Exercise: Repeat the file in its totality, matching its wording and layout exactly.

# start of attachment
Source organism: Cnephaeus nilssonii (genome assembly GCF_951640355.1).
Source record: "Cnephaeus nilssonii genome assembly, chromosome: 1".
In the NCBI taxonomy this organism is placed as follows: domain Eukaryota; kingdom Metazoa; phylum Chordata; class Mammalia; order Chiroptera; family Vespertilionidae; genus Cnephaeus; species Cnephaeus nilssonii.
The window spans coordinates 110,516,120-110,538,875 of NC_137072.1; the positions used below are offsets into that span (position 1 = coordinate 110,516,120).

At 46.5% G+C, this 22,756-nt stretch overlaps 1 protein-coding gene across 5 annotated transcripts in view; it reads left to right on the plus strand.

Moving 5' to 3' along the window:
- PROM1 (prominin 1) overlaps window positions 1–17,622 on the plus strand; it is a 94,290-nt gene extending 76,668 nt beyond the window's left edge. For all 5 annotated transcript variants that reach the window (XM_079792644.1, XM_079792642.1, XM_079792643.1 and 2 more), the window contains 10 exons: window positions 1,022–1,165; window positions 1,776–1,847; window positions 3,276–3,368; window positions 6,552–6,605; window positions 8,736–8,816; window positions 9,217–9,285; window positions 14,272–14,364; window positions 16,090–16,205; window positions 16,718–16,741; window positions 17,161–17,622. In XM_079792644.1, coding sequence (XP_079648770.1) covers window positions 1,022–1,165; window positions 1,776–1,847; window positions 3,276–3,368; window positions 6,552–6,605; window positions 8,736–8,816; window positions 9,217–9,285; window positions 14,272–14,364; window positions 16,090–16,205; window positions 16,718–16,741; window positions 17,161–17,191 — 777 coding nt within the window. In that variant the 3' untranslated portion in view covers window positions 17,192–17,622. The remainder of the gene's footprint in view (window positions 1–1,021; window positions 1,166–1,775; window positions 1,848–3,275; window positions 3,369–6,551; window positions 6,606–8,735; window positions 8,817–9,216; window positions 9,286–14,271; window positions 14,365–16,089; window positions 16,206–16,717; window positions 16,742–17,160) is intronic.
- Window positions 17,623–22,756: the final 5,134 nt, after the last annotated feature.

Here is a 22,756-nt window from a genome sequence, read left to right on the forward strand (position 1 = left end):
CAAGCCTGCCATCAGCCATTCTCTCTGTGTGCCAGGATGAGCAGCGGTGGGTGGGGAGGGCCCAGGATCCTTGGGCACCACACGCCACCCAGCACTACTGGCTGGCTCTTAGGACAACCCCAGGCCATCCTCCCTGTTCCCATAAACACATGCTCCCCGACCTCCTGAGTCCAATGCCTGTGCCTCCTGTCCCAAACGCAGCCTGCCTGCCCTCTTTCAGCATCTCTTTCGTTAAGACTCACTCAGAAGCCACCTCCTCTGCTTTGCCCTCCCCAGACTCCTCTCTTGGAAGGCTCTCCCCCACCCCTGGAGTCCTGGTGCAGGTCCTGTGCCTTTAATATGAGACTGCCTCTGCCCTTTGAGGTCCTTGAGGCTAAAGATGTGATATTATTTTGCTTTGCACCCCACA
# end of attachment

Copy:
Source organism: Cnephaeus nilssonii (genome assembly GCF_951640355.1).
Source record: "Cnephaeus nilssonii genome assembly, chromosome: 1".
In the NCBI taxonomy this organism is placed as follows: domain Eukaryota; kingdom Metazoa; phylum Chordata; class Mammalia; order Chiroptera; family Vespertilionidae; genus Cnephaeus; species Cnephaeus nilssonii.
The window spans coordinates 110,516,120-110,538,875 of NC_137072.1; the positions used below are offsets into that span (position 1 = coordinate 110,516,120).

At 46.5% G+C, this 22,756-nt stretch overlaps 1 protein-coding gene across 5 annotated transcripts in view; it reads left to right on the plus strand.

Moving 5' to 3' along the window:
- PROM1 (prominin 1) overlaps window positions 1–17,622 on the plus strand; it is a 94,290-nt gene extending 76,668 nt beyond the window's left edge. For all 5 annotated transcript variants that reach the window (XM_079792644.1, XM_079792642.1, XM_079792643.1 and 2 more), the window contains 10 exons: window positions 1,022–1,165; window positions 1,776–1,847; window positions 3,276–3,368; window positions 6,552–6,605; window positions 8,736–8,816; window positions 9,217–9,285; window positions 14,272–14,364; window positions 16,090–16,205; window positions 16,718–16,741; window positions 17,161–17,622. In XM_079792644.1, coding sequence (XP_079648770.1) covers window positions 1,022–1,165; window positions 1,776–1,847; window positions 3,276–3,368; window positions 6,552–6,605; window positions 8,736–8,816; window positions 9,217–9,285; window positions 14,272–14,364; window positions 16,090–16,205; window positions 16,718–16,741; window positions 17,161–17,191 — 777 coding nt within the window. In that variant the 3' untranslated portion in view covers window positions 17,192–17,622. The remainder of the gene's footprint in view (window positions 1–1,021; window positions 1,166–1,775; window positions 1,848–3,275; window positions 3,369–6,551; window positions 6,606–8,735; window positions 8,817–9,216; window positions 9,286–14,271; window positions 14,365–16,089; window positions 16,206–16,717; window positions 16,742–17,160) is intronic.
- Window positions 17,623–22,756: the final 5,134 nt, after the last annotated feature.

Here is a 22,756-nt window from a genome sequence, read left to right on the forward strand (position 1 = left end):
CAAGCCTGCCATCAGCCATTCTCTCTGTGTGCCAGGATGAGCAGCGGTGGGTGGGGAGGGCCCAGGATCCTTGGGCACCACACGCCACCCAGCACTACTGGCTGGCTCTTAGGACAACCCCAGGCCATCCTCCCTGTTCCCATAAACACATGCTCCCCGACCTCCTGAGTCCAATGCCTGTGCCTCCTGTCCCAAACGCAGCCTGCCTGCCCTCTTTCAGCATCTCTTTCGTTAAGACTCACTCAGAAGCCACCTCCTCTGCTTTGCCCTCCCCAGACTCCTCTCTTGGAAGGCTCTCCCCCACCCCTGGAGTCCTGGTGCAGGTCCTGTGCCTTTAATATGAGACTGCCTCTGCCCTTTGAGGTCCTTGAGGCTAAAGATGTGATATTATTTTGCTTTGCACCCCACA